Of all the words in the English language, I can think of none more offensive, violent, or profane than this word.
I don't know a single person who hasn't been touched by cancer in some way. A family member. A close friend. A co-worker. A classmate. A parishioner. Everyone knows someone (probably many someones) who has encountered cancer.
Two and a half years ago, a young mother in my congregation was diagnosed with an aggressive form of brain cancer. The diagnosis came with a near certain death sentence. Chemotherapy and radiation followed a rather invasive surgery to remove part of the tumor. As she was in the process of making a miraculous recovery, my good friend Jake was diagnosed with lymphoma. It was in the midst of his treatment (and eventual recovery) that he reached out to a handful of Christian scholars, pastors, and leaders. His request was simple—write essays which help people think theologically about illness and death.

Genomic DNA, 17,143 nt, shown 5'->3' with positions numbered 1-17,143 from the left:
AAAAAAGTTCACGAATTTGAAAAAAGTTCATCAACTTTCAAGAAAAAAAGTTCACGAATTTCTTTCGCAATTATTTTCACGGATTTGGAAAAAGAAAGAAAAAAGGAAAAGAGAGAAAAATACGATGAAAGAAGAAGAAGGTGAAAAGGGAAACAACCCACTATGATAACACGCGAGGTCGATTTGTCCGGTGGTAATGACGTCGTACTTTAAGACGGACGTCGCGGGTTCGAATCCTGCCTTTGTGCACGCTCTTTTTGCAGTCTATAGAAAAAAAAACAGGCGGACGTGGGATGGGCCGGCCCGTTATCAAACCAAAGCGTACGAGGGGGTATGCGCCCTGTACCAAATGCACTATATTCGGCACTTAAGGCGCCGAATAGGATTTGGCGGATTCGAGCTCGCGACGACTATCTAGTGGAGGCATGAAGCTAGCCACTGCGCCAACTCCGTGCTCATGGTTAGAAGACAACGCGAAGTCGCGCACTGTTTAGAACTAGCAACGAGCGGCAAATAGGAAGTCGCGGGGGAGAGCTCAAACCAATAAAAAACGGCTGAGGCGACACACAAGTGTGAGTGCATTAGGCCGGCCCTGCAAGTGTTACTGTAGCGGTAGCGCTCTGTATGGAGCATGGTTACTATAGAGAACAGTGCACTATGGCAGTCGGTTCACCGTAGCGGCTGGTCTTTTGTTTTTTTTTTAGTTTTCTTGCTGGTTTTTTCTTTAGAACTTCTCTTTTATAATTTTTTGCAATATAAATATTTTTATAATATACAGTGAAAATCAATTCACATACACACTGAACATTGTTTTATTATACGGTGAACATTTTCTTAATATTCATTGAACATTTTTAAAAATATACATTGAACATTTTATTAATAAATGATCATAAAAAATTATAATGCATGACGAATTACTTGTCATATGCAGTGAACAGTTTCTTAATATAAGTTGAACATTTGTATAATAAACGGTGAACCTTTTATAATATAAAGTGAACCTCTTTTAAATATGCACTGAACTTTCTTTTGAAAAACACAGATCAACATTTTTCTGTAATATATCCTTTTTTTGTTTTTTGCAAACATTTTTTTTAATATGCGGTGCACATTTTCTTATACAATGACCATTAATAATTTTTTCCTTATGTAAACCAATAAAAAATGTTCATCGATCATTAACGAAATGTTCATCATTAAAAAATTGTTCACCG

There is great wisdom and candor found in each of these sixteen essays, several of which originally appeared on Jake's blog. Last week the essays were gathered into an e-book called Cancer & Theology which is now available for purchase on Amazon.com. A paperback version will be ready on February 1. A portion of all proceeds will support the Leukemia & Lymphoma Society.
These essays have helped me wrestle with how I understand God's activity in the midst my friends' journeys with cancer. If you have been touched by cancer, I believe Cancer & Theology will speak to you as well.